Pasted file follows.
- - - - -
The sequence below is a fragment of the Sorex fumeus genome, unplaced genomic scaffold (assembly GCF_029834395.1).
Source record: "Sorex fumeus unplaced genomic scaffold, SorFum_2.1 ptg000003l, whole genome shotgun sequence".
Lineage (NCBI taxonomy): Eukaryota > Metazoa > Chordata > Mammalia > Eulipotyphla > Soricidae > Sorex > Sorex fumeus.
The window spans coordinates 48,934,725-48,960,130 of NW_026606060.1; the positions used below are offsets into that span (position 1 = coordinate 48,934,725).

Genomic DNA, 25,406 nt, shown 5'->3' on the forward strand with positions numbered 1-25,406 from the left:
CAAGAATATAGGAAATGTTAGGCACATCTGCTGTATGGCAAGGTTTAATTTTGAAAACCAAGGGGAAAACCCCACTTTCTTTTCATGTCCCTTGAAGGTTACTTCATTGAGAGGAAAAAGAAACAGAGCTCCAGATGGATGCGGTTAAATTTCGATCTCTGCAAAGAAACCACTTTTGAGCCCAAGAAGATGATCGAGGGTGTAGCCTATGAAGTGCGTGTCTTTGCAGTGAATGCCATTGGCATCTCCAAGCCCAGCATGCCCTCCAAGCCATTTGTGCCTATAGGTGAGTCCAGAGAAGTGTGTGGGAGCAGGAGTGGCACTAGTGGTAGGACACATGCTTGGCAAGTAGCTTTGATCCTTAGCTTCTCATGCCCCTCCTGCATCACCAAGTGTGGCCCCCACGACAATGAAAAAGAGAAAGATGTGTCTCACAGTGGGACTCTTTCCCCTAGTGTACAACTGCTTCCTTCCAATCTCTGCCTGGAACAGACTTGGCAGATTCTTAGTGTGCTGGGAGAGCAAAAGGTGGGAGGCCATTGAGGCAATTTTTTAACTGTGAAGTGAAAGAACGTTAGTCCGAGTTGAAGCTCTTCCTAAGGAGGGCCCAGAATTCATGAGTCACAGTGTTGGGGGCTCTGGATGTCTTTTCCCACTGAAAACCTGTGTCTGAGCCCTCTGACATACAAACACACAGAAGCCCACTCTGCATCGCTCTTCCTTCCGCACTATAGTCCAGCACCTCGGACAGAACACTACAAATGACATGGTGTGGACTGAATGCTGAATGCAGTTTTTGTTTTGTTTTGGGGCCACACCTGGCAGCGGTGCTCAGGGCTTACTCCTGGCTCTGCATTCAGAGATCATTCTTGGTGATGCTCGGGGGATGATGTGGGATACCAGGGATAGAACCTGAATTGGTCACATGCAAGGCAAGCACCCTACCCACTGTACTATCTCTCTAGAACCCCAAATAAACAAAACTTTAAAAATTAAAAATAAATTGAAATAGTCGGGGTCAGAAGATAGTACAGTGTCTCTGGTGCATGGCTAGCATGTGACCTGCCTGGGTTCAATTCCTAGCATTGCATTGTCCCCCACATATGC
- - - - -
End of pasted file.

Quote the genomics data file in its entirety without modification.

The sequence below is a fragment of the Sorex fumeus genome, unplaced genomic scaffold (assembly GCF_029834395.1).
Source record: "Sorex fumeus unplaced genomic scaffold, SorFum_2.1 ptg000003l, whole genome shotgun sequence".
Lineage (NCBI taxonomy): Eukaryota > Metazoa > Chordata > Mammalia > Eulipotyphla > Soricidae > Sorex > Sorex fumeus.
The window spans coordinates 48,934,725-48,960,130 of NW_026606060.1; the positions used below are offsets into that span (position 1 = coordinate 48,934,725).

Genomic DNA, 25,406 nt, shown 5'->3' on the forward strand with positions numbered 1-25,406 from the left:
CAAGAATATAGGAAATGTTAGGCACATCTGCTGTATGGCAAGGTTTAATTTTGAAAACCAAGGGGAAAACCCCACTTTCTTTTCATGTCCCTTGAAGGTTACTTCATTGAGAGGAAAAAGAAACAGAGCTCCAGATGGATGCGGTTAAATTTCGATCTCTGCAAAGAAACCACTTTTGAGCCCAAGAAGATGATCGAGGGTGTAGCCTATGAAGTGCGTGTCTTTGCAGTGAATGCCATTGGCATCTCCAAGCCCAGCATGCCCTCCAAGCCATTTGTGCCTATAGGTGAGTCCAGAGAAGTGTGTGGGAGCAGGAGTGGCACTAGTGGTAGGACACATGCTTGGCAAGTAGCTTTGATCCTTAGCTTCTCATGCCCCTCCTGCATCACCAAGTGTGGCCCCCACGACAATGAAAAAGAGAAAGATGTGTCTCACAGTGGGACTCTTTCCCCTAGTGTACAACTGCTTCCTTCCAATCTCTGCCTGGAACAGACTTGGCAGATTCTTAGTGTGCTGGGAGAGCAAAAGGTGGGAGGCCATTGAGGCAATTTTTTAACTGTGAAGTGAAAGAACGTTAGTCCGAGTTGAAGCTCTTCCTAAGGAGGGCCCAGAATTCATGAGTCACAGTGTTGGGGGCTCTGGATGTCTTTTCCCACTGAAAACCTGTGTCTGAGCCCTCTGACATACAAACACACAGAAGCCCACTCTGCATCGCTCTTCCTTCCGCACTATAGTCCAGCACCTCGGACAGAACACTACAAATGACATGGTGTGGACTGAATGCTGAATGCAGTTTTTGTTTTGTTTTGGGGCCACACCTGGCAGCGGTGCTCAGGGCTTACTCCTGGCTCTGCATTCAGAGATCATTCTTGGTGATGCTCGGGGGATGATGTGGGATACCAGGGATAGAACCTGAATTGGTCACATGCAAGGCAAGCACCCTACCCACTGTACTATCTCTCTAGAACCCCAAATAAACAAAACTTTAAAAATTAAAAATAAATTGAAATAGTCGGGGTCAGAAGATAGTACAGTGTCTCTGGTGCATGGCTAGCATGTGACCTGCCTGGGTTCAATTCCTAGCATTGCATTGTCCCCCACATATGC